Millions of people travel to countries in Southern Africa each year to photograph wildlife, and behind every picture we see on social media, there is a story. Some stories are beautiful and inspiring, and put a spotlight on the tireless conservation efforts made to protect these animals. However, other stories have a dark side, especially when it comes to unethical and misleading tourist activities. 

In 2011 I worked with the Cheetah Conservation Fund to document the re-wilding of four cheetahs on the Erindi Private Game Reserve in Namibia, and this was my first glimpse at the challenges and rewards of big cat conservation. I returned to Erindi in 2018 to learn more about their ecotourism model, and I also interviewed senior officials at the Southern African Wildlife College, the Game Rangers Association of Africa and the Safe Ranger Project to gain insight on how everything from poaching to geotags are affecting wildlife and local communities. 

My film, which was funded by Matador Network, examines the balance between tourism, conservation and social media, especially when it comes to practices that have an impact on big cats. Big cat populations are declining all over the world, and African lions have dropped from over 400,000 to around 20,000 in the last century. While those are daunting statistics, we can do a lot more than we might think when it comes to helping protect these animals. Whether we are planning a trip or we simply enjoy looking at wildlife pictures and videos on our phones, it all starts with education, speaking up and taking action. If you’d like to learn more, please watch my film here on Vimeo (or on YouTube), and if you’d like to do more, please share it on social media -- and with everyone you know.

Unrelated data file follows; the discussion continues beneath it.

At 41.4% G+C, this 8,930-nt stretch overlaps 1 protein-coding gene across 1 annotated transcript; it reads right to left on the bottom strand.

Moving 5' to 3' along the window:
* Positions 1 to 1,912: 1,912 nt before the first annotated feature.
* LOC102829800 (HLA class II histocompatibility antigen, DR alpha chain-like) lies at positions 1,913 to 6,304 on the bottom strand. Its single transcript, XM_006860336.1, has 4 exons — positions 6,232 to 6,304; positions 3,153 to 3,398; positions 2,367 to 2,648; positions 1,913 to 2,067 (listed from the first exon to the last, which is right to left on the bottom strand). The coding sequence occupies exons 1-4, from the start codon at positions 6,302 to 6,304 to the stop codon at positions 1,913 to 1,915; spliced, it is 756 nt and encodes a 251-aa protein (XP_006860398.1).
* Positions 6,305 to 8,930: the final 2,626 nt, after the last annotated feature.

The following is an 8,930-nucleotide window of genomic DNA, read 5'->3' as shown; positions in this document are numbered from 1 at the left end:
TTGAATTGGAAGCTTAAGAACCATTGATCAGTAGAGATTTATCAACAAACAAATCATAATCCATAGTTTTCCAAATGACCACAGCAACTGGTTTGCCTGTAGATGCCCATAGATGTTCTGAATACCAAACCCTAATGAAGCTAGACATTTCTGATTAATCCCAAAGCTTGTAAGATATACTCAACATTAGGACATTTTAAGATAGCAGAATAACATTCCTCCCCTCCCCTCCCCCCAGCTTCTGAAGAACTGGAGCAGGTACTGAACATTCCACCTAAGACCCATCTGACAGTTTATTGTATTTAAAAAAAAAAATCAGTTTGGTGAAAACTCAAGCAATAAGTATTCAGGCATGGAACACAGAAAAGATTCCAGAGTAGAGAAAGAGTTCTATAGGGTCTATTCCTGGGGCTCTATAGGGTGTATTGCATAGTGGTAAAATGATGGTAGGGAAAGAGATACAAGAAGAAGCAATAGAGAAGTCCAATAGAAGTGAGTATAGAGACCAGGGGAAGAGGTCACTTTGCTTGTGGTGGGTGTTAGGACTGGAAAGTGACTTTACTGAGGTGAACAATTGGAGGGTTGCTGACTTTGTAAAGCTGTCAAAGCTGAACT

The first time I storm chased, it was May 2016 and I was lucky enough to witness twin tornadoes touch down in Dodge City, Kansas. From that moment on, I was hooked on the wild skies of the Great Plains, and extreme weather is my favorite subject to shoot. This was my second season storm chasing with my friend and fellow photographer Kelly DeLay, and we teamed up with Adobe Lightroom to show how we read the radar, set up our shots and process these incredible images afterwards.